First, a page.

Caring Medical - Where the world comes for ProlotherapyBeing forced to wait for knee replacement is painful, significantly deteriorates your condition, worsens your knee pain

This article gives options for patients in pain who are given various reasons why knee replacement cannot be performed for them at this time. Researchers have noted that patients who are too young, do not have sufficient structural damage to get a knee replacement at this time, or are simply waiting a few months until their doctor can be available for the surgery, suffer from severe symptoms and pain. Most of these patients rely on painkillers and cortisone to get them through until surgery. We know that pain is a progressive disorder, which means that by not doing anything you are still doing something…you allow the joint to continue to degenerate. While this may not affect the surgeon who is waiting for one reason or another to perform a replacement surgery (as explored below), it can be devastating for patients who are suffering and becoming more disabled, taking excessive medication to get by, and dealing with the depression and isolation that comes with battling chronic pain. However, this does not have to be the fate of all patients who were told they eventually need a knee/joint replacement. Degenerative conditions (osteoarthritis, for instance) need regenerative treatments. Thus, in many cases, the ideal intervention is actually not surgery but regenerative options that can repair the joint non-surgically.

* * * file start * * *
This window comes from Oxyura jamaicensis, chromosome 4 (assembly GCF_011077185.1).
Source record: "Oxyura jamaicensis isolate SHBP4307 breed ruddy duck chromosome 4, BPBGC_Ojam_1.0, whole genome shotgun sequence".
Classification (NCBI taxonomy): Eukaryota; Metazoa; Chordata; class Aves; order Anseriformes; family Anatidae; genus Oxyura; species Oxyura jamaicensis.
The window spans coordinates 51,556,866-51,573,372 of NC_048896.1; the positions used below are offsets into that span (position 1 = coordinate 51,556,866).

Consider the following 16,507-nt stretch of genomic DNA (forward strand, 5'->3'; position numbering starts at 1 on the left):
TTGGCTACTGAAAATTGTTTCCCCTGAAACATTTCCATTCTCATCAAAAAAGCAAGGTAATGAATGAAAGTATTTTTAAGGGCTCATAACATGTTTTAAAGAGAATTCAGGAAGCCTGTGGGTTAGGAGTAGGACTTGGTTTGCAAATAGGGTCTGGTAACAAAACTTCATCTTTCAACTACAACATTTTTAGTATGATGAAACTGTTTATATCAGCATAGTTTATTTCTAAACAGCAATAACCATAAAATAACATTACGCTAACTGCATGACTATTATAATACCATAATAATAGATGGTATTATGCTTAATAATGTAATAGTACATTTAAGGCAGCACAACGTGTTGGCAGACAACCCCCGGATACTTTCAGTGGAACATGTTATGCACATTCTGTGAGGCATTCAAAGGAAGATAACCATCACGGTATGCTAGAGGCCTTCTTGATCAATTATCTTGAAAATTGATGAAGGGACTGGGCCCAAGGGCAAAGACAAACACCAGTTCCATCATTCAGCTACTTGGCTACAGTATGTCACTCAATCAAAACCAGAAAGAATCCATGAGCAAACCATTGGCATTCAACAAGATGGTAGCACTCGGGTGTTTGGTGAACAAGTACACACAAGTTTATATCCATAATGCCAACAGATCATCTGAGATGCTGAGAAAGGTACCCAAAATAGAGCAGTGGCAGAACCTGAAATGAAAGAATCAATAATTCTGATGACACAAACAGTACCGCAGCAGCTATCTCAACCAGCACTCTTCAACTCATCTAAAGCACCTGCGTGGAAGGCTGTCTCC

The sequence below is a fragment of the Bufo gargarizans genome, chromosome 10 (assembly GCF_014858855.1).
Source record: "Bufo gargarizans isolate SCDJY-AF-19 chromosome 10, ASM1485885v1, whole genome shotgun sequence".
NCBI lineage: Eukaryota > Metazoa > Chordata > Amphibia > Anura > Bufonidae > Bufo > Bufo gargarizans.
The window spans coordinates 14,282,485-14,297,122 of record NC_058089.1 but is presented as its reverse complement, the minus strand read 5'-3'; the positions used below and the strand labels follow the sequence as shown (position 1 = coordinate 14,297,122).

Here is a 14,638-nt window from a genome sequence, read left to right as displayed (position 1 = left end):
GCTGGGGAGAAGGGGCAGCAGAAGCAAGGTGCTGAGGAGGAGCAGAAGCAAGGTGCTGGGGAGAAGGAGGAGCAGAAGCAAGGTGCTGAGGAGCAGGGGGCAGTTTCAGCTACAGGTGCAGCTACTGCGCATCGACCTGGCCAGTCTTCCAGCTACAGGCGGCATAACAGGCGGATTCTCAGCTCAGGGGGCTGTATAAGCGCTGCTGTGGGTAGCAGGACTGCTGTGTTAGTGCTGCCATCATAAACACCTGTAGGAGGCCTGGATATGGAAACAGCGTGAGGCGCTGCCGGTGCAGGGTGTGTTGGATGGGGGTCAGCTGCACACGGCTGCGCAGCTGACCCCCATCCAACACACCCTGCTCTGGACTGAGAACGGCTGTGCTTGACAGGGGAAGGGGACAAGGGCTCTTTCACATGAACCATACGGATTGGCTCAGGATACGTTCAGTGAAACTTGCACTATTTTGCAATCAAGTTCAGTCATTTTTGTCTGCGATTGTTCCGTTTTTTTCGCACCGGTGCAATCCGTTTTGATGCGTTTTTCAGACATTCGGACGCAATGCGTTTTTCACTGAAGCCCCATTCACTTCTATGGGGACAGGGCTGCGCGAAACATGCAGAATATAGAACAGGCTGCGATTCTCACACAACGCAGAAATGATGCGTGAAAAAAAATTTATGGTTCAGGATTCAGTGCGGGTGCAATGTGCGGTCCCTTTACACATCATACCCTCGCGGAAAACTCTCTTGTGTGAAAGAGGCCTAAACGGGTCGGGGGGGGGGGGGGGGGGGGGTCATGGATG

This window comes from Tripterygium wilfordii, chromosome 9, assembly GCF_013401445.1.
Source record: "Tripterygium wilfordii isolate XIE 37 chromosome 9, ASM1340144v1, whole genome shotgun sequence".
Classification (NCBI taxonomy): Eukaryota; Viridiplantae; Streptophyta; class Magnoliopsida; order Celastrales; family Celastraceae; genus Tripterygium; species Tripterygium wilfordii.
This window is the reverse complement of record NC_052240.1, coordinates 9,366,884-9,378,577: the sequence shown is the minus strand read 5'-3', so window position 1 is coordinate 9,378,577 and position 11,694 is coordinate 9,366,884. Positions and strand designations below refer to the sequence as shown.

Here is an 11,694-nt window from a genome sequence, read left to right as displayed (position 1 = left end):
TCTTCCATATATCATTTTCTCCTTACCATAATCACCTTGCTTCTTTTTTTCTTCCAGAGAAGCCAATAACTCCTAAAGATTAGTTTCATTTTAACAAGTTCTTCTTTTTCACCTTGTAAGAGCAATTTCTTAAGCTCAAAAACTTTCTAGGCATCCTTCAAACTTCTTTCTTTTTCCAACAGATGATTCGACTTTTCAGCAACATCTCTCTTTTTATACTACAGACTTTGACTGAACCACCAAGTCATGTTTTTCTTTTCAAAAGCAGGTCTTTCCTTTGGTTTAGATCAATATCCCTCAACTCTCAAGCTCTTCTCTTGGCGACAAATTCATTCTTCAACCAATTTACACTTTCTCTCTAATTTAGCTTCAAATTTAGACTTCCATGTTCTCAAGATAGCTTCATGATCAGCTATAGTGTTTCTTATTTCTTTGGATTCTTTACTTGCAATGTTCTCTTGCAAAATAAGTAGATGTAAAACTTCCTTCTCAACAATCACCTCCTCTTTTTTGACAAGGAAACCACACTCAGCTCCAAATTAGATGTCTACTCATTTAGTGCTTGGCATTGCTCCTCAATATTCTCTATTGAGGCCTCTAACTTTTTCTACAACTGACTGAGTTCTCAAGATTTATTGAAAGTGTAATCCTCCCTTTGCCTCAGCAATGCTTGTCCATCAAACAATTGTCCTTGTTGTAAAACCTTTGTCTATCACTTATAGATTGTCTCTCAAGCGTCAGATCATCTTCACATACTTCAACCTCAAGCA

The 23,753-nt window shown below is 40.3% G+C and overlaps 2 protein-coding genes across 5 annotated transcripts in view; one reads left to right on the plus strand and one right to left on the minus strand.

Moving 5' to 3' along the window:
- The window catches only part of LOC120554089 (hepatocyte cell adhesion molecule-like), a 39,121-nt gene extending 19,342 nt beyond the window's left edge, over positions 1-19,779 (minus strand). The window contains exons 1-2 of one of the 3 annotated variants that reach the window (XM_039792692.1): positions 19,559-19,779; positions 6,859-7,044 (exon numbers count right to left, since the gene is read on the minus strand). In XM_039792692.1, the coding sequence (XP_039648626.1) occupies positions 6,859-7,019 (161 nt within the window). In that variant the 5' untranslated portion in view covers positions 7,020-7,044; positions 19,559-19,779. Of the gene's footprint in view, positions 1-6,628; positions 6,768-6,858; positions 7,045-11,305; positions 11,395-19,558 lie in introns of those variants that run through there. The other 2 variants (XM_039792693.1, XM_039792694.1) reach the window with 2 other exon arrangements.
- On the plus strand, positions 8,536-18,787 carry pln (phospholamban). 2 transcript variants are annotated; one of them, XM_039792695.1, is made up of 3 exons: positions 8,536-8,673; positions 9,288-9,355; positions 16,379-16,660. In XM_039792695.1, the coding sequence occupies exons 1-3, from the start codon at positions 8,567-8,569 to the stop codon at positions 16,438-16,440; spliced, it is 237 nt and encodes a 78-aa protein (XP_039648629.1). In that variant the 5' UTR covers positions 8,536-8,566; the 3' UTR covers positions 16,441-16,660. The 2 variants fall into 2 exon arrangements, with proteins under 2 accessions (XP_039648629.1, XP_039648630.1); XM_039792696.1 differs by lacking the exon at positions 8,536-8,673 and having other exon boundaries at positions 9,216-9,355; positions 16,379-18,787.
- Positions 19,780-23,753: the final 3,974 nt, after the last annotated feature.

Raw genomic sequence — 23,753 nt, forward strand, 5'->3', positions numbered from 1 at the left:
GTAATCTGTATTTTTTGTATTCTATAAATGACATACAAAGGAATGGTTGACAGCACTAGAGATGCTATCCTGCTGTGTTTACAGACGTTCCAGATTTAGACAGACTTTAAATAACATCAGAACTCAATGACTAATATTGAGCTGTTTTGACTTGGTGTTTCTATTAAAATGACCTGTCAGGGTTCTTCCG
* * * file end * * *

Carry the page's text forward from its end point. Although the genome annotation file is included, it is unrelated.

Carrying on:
Patients waiting for knee replacement are usually waiting because:

  1. They have no insurance. A typical total knee replacement surgery can run $50,000. That is for the surgery alone. There is also rehab, physical therapy, medicines, and hopefully no complications.
  2. They have great insurance or medicare. They just have to wait until the doctors are available. Waiting list times can vary depending on the doctor’s office. After the initial appointment and an agreement is made to have the knee replacement it could take 1 to 3 to 6 months to complete the “countdown to surgery.”
  3. They have insurance but are told by their doctors that they are too young, they need to hold out until they get older so they will not need another knee replacement later in life. This is covered at length below. They have a lot of health issues that make the knee replacement riskier. Those health issues have to be dealt with. Heart disease, diabetes, and obesity are among the known risk factors, especially in the aging group.

Waiting for knee replacement – the burden excessive wait times had on patients

In one study, doctors from Laval University in Quebec wrote in the medical journal Rheumatology about 153 patients who had been given a date far in advance for their total knee replacement. What the doctors wanted to study were the changes in pain, function, and quality of life and the burden excessive wait times had on these patients.